Industrial relations adversarial approach has the effect of putting employers and unions into direct confrontation. This brings both positive and negative benefits. It is important that employers and employee unions have adequate knowledge of every important area of industrial relations.
The good thing about the IR adversarial approach is that the rights of employees are protected. Thus, the important role of unions, assuring the relevance of their existence.
However, the conflict between your organization and union can escalate. And this does not bring much benefit to any party.
Union Versus Management
The industrial relations adversarial approach can bring about events that are either good or not so conducive to workplace harmony.
By adopting this approach, your organization respects the position of unions as employees' representatives in conflict resolution.
This is believed to strike a balance between the power of management and that of employees. It is accepted that employees are in a weaker bargaining position if they act individually.
This does not mean that your organization is taking unfair advantage of its stronger bargaining position as against employees. By accepting the existence of unions, you are showing that you are NOT.
Escalation of conflicts
The undesirable result of the industrial relations adversarial approach is that conflicts can escalate. Both management and union may adopt tactics in order to gain the upper hand over conflicts that arise.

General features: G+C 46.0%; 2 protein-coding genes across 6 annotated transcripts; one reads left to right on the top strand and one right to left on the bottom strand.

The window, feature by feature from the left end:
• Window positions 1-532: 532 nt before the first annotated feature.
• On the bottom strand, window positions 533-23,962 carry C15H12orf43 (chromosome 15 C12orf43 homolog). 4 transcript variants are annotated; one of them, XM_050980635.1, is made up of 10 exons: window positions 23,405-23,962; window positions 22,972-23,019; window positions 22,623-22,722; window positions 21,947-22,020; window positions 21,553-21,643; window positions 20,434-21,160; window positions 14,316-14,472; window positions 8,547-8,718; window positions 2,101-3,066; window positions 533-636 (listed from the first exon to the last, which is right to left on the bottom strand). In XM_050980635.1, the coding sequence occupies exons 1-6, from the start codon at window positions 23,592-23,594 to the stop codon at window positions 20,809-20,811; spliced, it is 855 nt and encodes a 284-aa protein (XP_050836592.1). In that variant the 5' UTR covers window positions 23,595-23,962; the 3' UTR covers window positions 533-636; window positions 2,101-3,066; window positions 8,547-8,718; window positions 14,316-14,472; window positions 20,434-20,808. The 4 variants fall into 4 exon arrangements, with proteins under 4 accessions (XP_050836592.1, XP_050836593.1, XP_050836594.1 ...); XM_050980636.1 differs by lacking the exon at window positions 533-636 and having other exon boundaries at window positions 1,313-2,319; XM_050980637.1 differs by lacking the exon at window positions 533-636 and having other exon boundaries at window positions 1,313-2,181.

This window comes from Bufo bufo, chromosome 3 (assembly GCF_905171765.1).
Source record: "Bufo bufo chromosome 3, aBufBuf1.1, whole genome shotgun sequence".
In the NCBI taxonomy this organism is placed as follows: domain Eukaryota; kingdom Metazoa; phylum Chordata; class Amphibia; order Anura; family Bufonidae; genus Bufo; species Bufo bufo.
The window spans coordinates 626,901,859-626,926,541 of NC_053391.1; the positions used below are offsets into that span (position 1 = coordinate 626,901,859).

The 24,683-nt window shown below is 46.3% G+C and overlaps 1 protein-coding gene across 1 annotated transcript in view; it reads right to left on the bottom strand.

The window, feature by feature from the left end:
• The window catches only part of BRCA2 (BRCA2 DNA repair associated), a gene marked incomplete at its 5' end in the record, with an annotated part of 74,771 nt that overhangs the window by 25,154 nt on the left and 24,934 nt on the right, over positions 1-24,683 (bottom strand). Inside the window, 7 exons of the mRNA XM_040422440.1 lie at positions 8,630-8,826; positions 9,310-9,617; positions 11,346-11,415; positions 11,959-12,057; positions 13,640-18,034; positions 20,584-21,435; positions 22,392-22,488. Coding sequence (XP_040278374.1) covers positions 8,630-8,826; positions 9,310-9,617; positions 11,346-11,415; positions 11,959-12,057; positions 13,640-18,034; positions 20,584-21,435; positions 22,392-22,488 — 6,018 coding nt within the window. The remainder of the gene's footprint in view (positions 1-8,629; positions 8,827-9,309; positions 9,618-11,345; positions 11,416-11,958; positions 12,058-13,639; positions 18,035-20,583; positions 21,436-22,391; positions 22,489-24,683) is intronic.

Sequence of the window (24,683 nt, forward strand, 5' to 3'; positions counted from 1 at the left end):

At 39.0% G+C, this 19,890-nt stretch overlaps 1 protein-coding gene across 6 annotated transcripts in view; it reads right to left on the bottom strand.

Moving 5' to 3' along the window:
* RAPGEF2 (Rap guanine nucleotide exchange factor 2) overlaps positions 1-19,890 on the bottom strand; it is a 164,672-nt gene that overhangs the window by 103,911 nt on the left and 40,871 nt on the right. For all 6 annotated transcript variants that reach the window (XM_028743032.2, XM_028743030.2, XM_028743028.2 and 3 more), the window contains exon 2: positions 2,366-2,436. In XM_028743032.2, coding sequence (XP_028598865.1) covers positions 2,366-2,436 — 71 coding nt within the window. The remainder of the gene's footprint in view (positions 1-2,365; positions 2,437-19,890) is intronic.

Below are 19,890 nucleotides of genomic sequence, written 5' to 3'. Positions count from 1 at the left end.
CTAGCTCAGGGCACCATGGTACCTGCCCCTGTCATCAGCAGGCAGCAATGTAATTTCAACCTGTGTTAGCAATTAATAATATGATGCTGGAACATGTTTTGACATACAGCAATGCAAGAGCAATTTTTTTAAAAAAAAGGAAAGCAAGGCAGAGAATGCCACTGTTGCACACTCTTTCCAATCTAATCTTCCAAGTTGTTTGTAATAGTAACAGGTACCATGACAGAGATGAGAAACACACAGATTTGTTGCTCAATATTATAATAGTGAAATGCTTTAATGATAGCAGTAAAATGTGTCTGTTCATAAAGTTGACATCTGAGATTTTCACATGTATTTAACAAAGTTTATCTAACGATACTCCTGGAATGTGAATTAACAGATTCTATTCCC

This is not good for your organization and people.
What Can Happen In Conflicts?
Your employees may:
On the other hand, you have the options of taking actions to protect your organization against actions of employees and union.
Remember that by doing this, it may worsen the situation.
In any event, do not take any hasty decision.
Do not take action that results in a position of "no return." Industrial Relations adversarial approach does not mean you must win at all costs.
However, if negotiation breaks down, you can do certain things to protect your interests.
However, try hard to avoid the sort situation like the one that happened in the United Kingdom a few decades ago when the employer had to face a militant miners union's leadership.
Why do Unions Continue to Exist?
The strength of a union can increase. It can wane. The economic, industrial and political climate influence this. Legislation may play a hand.
Get to know the reasons why employees join unions. But this must not send a signal that there is no place for unions in your organization.
Your organization cannot prevent employees from becoming members of unions. There is legislation that provides for this.
Make attempts to truly understand the role of unions. A good understanding of their roles and the apprehension of employees over their position as employees can at least help your organization pinpoint areas where it can make improvements.
This helps to assure your union and its members that you are not an "unfair" employer.
There are various reasons why employees join unions.